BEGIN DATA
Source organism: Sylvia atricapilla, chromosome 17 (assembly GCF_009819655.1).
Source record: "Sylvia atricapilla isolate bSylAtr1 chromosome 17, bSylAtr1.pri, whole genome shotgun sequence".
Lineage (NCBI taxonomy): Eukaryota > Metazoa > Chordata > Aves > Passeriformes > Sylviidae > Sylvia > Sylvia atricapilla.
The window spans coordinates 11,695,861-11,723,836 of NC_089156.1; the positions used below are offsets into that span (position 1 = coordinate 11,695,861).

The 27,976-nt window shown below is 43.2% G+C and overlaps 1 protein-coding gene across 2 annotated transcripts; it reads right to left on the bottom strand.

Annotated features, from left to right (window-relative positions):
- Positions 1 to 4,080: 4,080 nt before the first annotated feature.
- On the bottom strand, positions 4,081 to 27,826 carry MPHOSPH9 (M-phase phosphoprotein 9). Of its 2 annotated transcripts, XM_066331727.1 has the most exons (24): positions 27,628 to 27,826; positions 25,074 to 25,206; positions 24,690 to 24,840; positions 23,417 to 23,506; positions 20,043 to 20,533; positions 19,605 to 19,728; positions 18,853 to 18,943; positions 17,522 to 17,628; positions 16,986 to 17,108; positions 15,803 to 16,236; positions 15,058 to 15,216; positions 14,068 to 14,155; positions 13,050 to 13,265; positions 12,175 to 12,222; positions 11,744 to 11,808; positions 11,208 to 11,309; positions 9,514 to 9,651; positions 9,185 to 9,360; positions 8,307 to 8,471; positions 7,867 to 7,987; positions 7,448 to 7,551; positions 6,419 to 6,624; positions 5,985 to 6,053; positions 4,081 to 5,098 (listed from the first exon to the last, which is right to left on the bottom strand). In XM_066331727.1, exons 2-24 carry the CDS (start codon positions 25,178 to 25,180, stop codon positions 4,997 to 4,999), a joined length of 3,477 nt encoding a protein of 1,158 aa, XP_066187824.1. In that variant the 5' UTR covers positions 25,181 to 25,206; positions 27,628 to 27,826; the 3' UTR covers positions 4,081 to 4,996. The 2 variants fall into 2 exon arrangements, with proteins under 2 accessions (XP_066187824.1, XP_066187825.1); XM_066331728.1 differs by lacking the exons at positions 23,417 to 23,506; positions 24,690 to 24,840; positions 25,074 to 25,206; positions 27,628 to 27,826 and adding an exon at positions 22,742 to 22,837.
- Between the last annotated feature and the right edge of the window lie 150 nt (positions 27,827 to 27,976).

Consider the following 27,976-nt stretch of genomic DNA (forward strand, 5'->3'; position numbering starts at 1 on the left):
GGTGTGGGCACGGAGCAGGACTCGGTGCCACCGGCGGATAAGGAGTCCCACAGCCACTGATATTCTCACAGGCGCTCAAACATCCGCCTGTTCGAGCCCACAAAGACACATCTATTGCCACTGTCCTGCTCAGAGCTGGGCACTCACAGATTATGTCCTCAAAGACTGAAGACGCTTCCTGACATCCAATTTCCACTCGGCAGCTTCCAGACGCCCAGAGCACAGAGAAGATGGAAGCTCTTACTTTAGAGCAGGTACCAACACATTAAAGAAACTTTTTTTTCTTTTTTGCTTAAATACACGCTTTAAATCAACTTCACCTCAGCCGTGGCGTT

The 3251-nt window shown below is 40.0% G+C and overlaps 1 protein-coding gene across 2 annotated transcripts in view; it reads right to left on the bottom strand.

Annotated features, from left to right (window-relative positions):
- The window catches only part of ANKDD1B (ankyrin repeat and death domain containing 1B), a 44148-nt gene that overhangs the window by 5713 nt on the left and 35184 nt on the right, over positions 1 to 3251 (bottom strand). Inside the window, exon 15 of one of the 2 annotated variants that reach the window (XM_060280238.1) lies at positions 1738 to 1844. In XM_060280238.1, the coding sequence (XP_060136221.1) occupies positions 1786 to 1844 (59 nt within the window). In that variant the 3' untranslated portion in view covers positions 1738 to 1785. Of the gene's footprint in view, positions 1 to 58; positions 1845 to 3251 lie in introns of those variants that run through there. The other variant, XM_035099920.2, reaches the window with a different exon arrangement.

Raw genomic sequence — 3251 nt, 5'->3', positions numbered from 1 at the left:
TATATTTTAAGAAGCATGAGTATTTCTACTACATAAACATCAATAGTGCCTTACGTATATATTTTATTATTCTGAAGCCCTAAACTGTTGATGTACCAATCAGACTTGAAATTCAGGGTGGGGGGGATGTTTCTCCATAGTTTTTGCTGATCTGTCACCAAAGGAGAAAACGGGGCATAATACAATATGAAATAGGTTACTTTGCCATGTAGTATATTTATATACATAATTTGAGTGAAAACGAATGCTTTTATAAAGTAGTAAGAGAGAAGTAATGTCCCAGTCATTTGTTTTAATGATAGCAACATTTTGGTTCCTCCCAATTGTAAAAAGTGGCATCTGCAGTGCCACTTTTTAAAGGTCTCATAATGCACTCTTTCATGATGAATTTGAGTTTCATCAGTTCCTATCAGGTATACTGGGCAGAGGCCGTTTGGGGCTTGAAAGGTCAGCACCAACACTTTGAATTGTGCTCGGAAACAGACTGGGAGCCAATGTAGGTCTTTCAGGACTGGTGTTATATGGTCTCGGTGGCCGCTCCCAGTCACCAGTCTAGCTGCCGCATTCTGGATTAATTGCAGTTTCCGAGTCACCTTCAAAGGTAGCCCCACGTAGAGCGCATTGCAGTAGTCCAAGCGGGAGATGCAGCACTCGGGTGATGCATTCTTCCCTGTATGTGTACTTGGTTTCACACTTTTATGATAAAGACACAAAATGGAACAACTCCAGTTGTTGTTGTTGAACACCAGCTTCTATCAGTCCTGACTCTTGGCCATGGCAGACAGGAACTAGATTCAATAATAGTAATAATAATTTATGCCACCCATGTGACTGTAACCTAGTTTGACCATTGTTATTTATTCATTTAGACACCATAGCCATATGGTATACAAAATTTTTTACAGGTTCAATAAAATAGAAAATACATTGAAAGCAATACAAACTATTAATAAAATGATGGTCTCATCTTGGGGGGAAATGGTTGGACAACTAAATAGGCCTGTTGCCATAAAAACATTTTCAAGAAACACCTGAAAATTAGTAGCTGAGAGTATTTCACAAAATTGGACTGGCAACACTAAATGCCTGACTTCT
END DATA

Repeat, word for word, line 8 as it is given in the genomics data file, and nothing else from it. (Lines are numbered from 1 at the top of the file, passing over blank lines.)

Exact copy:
- On the bottom strand, positions 4,081 to 27,826 carry MPHOSPH9 (M-phase phosphoprotein 9). Of its 2 annotated transcripts, XM_066331727.1 has the most exons (24): positions 27,628 to 27,826; positions 25,074 to 25,206; positions 24,690 to 24,840; positions 23,417 to 23,506; positions 20,043 to 20,533; positions 19,605 to 19,728; positions 18,853 to 18,943; positions 17,522 to 17,628; positions 16,986 to 17,108; positions 15,803 to 16,236; positions 15,058 to 15,216; positions 14,068 to 14,155; positions 13,050 to 13,265; positions 12,175 to 12,222; positions 11,744 to 11,808; positions 11,208 to 11,309; positions 9,514 to 9,651; positions 9,185 to 9,360; positions 8,307 to 8,471; positions 7,867 to 7,987; positions 7,448 to 7,551; positions 6,419 to 6,624; positions 5,985 to 6,053; positions 4,081 to 5,098 (listed from the first exon to the last, which is right to left on the bottom strand). In XM_066331727.1, exons 2-24 carry the CDS (start codon positions 25,178 to 25,180, stop codon positions 4,997 to 4,999), a joined length of 3,477 nt encoding a protein of 1,158 aa, XP_066187824.1. In that variant the 5' UTR covers positions 25,181 to 25,206; positions 27,628 to 27,826; the 3' UTR covers positions 4,081 to 4,996. The 2 variants fall into 2 exon arrangements, with proteins under 2 accessions (XP_066187824.1, XP_066187825.1); XM_066331728.1 differs by lacking the exons at positions 23,417 to 23,506; positions 24,690 to 24,840; positions 25,074 to 25,206; positions 27,628 to 27,826 and adding an exon at positions 22,742 to 22,837.